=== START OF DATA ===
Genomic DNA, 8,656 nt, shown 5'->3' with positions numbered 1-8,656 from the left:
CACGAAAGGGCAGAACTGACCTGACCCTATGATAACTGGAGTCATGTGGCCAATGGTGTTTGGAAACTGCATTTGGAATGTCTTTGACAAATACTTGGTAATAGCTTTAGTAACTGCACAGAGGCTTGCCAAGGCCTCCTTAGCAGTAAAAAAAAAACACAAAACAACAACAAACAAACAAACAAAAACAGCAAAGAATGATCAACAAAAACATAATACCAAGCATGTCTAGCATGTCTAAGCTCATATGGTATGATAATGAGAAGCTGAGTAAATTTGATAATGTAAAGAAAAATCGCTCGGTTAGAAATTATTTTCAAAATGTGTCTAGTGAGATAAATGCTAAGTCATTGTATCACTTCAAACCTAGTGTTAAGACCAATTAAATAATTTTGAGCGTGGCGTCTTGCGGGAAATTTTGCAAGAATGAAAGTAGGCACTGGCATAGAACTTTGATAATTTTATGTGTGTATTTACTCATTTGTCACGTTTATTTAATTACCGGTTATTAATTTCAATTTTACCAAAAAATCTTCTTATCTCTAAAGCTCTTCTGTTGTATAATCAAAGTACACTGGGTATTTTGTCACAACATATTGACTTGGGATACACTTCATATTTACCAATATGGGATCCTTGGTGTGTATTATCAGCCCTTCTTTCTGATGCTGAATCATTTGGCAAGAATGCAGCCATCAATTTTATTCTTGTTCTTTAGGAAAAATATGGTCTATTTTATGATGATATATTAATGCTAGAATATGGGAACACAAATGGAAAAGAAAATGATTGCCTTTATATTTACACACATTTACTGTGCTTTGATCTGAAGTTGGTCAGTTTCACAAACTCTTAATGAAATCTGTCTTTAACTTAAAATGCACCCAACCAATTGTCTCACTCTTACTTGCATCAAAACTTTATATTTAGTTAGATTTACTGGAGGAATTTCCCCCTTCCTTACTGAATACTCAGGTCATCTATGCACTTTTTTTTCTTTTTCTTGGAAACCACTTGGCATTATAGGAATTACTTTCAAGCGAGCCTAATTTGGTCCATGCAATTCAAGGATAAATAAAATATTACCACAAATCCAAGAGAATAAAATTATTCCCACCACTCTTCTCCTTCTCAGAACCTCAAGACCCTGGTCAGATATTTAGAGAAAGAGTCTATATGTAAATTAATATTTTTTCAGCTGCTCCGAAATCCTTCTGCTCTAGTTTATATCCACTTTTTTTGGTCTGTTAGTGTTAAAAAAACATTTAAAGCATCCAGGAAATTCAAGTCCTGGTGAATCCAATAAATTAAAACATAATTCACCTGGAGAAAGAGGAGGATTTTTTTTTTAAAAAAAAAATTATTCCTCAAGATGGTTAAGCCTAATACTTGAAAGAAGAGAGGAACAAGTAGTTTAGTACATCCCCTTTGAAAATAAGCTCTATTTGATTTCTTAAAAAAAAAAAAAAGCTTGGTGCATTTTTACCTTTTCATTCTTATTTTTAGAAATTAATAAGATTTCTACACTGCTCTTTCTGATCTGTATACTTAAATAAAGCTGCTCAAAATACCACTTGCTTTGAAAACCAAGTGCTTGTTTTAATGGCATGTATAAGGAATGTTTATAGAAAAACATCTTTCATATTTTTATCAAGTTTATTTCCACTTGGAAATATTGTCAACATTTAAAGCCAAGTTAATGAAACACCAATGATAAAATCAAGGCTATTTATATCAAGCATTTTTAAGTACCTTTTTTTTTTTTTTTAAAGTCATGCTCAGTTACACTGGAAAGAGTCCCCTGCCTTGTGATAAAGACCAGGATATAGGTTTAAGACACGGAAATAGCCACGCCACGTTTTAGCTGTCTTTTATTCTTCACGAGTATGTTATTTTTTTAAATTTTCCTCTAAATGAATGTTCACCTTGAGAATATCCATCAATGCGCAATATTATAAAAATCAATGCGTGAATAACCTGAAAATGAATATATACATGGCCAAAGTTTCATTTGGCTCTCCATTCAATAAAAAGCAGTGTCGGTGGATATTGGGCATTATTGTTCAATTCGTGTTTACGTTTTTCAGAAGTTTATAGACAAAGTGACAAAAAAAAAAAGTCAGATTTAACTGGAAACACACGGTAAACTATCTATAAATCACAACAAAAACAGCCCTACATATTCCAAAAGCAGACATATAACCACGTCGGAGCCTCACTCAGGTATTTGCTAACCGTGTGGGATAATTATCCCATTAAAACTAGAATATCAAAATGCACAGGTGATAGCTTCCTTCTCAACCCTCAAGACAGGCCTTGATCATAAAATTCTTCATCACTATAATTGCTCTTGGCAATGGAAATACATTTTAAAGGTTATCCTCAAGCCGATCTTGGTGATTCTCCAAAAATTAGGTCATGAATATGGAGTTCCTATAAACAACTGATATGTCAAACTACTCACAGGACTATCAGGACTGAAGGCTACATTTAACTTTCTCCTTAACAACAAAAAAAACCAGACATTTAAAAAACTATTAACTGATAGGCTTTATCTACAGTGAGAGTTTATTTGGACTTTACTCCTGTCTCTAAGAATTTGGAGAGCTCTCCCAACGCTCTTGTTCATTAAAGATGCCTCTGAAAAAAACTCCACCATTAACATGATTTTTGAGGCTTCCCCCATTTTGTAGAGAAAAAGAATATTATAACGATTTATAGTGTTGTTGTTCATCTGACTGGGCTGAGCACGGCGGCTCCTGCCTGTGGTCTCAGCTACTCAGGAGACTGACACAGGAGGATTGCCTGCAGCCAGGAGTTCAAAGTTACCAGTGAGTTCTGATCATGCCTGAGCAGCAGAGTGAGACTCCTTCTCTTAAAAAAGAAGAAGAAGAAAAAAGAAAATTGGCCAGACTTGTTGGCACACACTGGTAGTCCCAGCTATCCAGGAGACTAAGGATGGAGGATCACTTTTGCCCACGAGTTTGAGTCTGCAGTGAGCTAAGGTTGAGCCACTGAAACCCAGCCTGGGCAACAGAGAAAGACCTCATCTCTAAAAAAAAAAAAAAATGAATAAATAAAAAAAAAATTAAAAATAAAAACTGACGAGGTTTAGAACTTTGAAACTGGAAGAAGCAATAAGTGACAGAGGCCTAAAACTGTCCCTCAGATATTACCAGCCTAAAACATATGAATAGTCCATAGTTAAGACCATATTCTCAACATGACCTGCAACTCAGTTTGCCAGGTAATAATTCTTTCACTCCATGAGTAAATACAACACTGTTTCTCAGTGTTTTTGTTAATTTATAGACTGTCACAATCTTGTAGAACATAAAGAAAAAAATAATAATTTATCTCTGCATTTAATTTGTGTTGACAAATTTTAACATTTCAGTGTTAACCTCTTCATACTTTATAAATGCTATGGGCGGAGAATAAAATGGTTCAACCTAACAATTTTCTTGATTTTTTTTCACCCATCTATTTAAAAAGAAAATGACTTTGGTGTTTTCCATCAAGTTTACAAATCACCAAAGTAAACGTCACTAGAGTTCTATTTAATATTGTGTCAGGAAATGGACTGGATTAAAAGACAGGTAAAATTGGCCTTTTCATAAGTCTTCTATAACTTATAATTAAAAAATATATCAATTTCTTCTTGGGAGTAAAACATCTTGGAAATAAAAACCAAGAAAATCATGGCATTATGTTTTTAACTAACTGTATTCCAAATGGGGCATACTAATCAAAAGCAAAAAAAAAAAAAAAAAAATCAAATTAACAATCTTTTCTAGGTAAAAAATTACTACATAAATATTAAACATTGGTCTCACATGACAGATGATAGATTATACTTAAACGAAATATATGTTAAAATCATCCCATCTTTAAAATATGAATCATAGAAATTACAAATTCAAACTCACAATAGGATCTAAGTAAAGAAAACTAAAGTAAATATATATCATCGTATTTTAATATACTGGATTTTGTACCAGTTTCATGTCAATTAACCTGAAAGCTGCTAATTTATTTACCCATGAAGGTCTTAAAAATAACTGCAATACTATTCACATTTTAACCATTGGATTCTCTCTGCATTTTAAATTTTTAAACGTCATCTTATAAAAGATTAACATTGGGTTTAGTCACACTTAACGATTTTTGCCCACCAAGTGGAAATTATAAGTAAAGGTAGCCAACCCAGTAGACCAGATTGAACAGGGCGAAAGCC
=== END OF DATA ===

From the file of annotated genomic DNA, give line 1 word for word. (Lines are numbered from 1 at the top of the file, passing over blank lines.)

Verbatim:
Genomic DNA, 8,656 nt, shown 5'->3' with positions numbered 1-8,656 from the left: